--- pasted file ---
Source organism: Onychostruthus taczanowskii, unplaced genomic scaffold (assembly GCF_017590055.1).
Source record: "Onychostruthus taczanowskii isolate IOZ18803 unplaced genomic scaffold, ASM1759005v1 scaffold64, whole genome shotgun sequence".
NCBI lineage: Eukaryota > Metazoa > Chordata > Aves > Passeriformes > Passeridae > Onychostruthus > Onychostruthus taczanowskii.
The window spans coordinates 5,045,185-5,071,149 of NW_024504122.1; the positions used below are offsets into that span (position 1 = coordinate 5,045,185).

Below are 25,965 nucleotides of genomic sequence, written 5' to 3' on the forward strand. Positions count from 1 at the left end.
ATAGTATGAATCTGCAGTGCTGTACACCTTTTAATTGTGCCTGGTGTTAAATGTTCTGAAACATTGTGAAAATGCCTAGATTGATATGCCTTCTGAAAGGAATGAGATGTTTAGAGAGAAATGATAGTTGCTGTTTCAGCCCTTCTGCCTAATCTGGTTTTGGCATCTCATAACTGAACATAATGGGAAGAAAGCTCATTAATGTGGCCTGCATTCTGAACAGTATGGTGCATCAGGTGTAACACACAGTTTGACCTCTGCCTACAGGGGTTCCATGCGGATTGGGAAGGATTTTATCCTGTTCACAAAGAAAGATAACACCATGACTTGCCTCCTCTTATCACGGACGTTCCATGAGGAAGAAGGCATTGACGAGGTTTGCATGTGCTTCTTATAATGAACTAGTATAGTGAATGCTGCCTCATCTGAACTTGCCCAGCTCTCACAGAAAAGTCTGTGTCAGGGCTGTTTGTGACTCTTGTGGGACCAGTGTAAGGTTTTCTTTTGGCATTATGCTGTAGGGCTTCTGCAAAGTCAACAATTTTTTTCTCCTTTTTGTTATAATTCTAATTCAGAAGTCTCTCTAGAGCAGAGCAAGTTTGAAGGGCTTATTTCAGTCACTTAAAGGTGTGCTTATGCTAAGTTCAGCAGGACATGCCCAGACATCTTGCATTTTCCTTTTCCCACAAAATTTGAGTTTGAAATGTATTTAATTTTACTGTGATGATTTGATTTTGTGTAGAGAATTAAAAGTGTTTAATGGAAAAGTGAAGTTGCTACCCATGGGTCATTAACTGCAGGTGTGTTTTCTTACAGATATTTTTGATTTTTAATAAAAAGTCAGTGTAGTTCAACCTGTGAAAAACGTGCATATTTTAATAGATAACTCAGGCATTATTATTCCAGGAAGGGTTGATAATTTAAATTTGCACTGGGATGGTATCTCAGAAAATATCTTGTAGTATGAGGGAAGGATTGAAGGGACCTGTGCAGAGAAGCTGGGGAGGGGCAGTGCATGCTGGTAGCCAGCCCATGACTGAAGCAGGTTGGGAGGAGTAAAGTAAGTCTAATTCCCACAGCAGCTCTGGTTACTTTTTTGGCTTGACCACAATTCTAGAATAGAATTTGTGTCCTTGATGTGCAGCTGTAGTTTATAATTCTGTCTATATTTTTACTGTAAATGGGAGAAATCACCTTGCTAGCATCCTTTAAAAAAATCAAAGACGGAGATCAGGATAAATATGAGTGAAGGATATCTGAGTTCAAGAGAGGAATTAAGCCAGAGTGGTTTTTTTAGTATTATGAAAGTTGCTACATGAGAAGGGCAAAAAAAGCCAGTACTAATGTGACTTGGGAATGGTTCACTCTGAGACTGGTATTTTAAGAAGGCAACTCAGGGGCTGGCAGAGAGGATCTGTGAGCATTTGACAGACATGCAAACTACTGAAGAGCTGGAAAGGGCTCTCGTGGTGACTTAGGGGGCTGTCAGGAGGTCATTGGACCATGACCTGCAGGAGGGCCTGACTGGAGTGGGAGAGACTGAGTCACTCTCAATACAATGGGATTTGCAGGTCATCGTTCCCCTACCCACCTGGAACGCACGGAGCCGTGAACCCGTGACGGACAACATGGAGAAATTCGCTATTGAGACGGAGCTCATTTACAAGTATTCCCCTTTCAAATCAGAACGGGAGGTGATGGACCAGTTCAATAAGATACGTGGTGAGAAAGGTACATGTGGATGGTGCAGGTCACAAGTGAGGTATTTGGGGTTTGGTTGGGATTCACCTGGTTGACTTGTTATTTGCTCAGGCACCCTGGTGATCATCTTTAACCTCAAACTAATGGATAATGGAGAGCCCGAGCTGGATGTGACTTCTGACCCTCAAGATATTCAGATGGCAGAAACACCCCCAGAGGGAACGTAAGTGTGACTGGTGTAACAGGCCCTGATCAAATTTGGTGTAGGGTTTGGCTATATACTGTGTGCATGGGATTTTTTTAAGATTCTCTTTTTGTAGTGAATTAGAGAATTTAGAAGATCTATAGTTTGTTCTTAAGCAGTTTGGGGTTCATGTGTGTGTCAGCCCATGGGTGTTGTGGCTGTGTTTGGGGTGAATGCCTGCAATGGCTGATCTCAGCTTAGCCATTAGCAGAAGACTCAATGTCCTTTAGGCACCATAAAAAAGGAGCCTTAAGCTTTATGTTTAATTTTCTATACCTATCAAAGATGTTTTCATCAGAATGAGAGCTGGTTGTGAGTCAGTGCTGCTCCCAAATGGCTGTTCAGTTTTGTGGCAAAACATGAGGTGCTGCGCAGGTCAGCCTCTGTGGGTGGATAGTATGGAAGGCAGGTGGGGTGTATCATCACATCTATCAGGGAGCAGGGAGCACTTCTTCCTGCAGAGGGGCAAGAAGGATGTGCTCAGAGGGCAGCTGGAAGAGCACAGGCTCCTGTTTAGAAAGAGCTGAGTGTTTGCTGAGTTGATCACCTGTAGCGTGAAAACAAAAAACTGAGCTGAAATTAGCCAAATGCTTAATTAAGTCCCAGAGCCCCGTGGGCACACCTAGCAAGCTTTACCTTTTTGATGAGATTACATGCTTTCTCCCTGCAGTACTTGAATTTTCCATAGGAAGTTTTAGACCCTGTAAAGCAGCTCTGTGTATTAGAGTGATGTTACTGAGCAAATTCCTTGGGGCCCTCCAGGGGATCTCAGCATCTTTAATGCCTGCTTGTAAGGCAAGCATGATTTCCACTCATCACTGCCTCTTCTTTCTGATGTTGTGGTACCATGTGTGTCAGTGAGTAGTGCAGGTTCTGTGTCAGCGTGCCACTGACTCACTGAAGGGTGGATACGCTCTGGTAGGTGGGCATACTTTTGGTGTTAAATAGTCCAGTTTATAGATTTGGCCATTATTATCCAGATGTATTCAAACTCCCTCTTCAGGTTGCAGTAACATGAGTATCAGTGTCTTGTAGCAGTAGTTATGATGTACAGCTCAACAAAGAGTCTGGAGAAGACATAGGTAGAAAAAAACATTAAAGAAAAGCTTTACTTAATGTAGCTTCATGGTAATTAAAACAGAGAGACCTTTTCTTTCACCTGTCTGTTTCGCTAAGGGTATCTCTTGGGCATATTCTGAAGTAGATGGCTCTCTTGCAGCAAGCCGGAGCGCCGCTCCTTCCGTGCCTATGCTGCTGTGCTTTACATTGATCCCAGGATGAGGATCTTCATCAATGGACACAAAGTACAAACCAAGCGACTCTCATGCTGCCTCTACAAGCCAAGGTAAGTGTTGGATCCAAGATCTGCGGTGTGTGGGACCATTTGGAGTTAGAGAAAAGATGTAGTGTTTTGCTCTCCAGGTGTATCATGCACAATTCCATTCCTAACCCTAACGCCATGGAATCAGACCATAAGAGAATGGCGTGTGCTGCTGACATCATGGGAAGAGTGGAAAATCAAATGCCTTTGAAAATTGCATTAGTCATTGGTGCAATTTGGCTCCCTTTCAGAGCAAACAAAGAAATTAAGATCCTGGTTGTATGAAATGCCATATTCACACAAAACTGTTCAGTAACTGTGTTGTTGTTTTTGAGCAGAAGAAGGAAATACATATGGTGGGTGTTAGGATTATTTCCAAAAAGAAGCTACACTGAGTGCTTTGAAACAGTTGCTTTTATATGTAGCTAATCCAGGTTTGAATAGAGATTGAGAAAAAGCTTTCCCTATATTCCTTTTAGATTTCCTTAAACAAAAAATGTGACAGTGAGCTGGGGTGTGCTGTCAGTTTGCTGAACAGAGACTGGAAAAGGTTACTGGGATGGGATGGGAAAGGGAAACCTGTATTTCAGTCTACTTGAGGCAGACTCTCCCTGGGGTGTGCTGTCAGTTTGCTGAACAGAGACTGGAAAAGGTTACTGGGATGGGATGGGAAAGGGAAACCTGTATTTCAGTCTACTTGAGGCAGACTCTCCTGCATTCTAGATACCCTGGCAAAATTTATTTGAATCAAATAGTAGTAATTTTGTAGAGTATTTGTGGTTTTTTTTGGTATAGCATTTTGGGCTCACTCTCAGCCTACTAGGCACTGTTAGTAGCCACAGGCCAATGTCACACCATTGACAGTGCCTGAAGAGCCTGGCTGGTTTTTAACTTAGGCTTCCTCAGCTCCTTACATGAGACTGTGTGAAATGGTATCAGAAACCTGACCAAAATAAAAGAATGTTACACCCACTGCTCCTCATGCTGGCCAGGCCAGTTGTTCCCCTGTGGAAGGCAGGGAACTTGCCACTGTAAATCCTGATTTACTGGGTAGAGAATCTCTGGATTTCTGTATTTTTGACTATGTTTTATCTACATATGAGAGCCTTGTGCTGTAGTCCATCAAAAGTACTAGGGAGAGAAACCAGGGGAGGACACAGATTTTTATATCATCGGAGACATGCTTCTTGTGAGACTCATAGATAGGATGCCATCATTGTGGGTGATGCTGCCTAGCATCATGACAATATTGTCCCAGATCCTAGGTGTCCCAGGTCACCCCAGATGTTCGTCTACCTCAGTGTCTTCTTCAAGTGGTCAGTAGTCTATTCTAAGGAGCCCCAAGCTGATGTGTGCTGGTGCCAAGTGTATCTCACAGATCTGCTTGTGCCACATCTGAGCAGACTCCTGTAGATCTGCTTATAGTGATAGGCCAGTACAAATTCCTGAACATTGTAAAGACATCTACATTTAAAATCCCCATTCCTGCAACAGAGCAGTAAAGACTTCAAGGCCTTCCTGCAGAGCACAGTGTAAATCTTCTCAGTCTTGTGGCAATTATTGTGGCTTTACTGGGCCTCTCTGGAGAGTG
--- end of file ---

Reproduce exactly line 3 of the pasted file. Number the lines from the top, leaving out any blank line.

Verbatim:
NCBI lineage: Eukaryota > Metazoa > Chordata > Aves > Passeriformes > Passeridae > Onychostruthus > Onychostruthus taczanowskii.